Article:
Early records find Frederick Sell as a single freeman gunsmith in the Borough of York in 1807." By 1816 he was settled in Littletown and appears in records there until 1858. Tax records suggest he was devoted to gunmaking as he owned little else.
Sell is the presumed son of Jacob Sell (1741-1821) and brother of Jacob (1780-1855); both were talented gunmakers in their own right and certainly greatly influenced one another. Sell adopted the aspects he liked of various other period makers as well to create a conglomerate style that was at once his own yet reflected aspects of many of the most talented Golden Age makers.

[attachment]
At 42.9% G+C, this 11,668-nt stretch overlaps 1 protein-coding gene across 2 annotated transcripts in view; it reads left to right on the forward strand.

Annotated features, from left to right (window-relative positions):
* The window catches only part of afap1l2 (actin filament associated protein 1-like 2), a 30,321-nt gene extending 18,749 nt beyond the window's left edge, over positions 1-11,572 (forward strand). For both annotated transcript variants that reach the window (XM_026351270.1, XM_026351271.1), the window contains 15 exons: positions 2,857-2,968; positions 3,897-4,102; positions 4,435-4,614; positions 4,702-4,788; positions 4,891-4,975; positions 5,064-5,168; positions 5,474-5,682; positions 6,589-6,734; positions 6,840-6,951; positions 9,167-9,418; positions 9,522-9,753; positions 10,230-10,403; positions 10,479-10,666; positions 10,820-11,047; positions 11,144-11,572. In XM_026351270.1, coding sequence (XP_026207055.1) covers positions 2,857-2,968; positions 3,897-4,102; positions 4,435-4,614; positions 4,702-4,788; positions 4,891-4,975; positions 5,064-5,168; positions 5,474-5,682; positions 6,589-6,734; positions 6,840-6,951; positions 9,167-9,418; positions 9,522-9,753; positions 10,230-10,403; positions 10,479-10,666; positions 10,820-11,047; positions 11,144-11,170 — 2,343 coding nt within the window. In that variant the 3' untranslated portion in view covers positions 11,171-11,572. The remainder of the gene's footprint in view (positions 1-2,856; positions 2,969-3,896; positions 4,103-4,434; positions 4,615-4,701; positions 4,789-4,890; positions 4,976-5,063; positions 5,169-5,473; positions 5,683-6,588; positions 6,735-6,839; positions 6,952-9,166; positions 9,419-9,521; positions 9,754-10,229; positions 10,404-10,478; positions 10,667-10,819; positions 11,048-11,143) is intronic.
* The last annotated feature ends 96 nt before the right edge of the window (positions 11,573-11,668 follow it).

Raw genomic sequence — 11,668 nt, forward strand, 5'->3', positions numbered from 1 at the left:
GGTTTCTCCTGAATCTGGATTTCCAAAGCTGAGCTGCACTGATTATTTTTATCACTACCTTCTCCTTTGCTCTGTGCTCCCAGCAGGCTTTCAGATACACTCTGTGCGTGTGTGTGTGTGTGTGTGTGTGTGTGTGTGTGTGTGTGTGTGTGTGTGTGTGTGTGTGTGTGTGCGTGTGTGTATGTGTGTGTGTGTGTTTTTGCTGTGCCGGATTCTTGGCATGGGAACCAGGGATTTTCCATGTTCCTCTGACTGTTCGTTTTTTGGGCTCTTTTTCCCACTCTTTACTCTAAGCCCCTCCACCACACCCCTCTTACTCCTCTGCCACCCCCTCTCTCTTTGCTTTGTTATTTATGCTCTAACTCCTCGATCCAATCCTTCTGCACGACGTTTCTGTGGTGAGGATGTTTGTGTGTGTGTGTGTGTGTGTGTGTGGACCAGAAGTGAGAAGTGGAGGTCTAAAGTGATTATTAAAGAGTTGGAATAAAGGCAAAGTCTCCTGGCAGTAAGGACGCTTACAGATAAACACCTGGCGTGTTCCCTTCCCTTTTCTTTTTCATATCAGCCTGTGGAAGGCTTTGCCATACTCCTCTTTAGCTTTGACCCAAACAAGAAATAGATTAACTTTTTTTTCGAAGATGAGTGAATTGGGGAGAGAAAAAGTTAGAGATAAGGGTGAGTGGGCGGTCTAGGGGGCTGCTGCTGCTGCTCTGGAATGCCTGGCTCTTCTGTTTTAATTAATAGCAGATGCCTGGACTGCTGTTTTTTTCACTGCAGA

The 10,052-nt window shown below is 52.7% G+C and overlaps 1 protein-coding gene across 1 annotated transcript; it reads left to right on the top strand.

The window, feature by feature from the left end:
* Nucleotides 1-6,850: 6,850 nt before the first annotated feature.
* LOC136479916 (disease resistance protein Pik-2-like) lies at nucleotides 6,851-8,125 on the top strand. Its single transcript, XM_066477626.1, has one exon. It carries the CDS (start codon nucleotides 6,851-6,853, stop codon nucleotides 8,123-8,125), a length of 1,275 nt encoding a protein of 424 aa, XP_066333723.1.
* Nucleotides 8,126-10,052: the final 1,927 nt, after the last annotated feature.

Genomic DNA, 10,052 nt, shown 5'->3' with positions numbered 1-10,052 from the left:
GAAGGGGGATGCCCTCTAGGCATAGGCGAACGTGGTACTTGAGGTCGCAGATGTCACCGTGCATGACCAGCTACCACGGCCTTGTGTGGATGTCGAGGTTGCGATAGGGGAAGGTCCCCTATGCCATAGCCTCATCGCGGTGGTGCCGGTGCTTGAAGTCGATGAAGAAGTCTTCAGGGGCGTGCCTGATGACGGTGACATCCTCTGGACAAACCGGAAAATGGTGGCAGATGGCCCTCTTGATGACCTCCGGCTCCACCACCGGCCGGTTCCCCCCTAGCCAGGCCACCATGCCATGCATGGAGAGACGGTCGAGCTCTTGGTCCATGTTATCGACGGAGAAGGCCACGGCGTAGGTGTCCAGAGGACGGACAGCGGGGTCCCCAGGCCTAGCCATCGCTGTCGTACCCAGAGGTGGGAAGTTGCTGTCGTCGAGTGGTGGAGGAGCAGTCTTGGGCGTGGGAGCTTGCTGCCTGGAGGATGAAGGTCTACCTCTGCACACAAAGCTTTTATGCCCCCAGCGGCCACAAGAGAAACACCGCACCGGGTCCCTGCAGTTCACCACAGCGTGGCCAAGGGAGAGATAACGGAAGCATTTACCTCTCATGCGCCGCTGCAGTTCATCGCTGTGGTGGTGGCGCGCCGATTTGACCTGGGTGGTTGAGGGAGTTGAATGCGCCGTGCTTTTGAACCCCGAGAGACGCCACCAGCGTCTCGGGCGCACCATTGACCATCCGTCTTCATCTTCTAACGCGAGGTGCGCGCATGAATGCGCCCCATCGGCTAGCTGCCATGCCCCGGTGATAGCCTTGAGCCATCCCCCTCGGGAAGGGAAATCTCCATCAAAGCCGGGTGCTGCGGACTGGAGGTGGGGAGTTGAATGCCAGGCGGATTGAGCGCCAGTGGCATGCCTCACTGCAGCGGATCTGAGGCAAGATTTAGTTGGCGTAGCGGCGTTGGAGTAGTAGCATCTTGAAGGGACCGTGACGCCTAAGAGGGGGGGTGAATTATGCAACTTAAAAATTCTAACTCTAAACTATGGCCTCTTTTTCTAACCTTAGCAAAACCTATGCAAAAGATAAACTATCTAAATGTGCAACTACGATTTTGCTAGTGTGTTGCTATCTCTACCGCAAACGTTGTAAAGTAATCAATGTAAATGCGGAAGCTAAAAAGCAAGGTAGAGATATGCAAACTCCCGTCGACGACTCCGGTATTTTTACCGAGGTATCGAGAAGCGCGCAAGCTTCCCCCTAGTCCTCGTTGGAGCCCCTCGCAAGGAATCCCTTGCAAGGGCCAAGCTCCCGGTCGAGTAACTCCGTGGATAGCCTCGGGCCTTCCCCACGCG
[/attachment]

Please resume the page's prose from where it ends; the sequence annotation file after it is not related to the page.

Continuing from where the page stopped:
His designs varied greatly which makes him a great maker for collectors and all identified guns by him are beautifully done. The detailed rococo carving has similar attributes to other identified Sell rifles including the example on page 420 of "Thoughts on the Kentucky Rifle in Its Golden Age."
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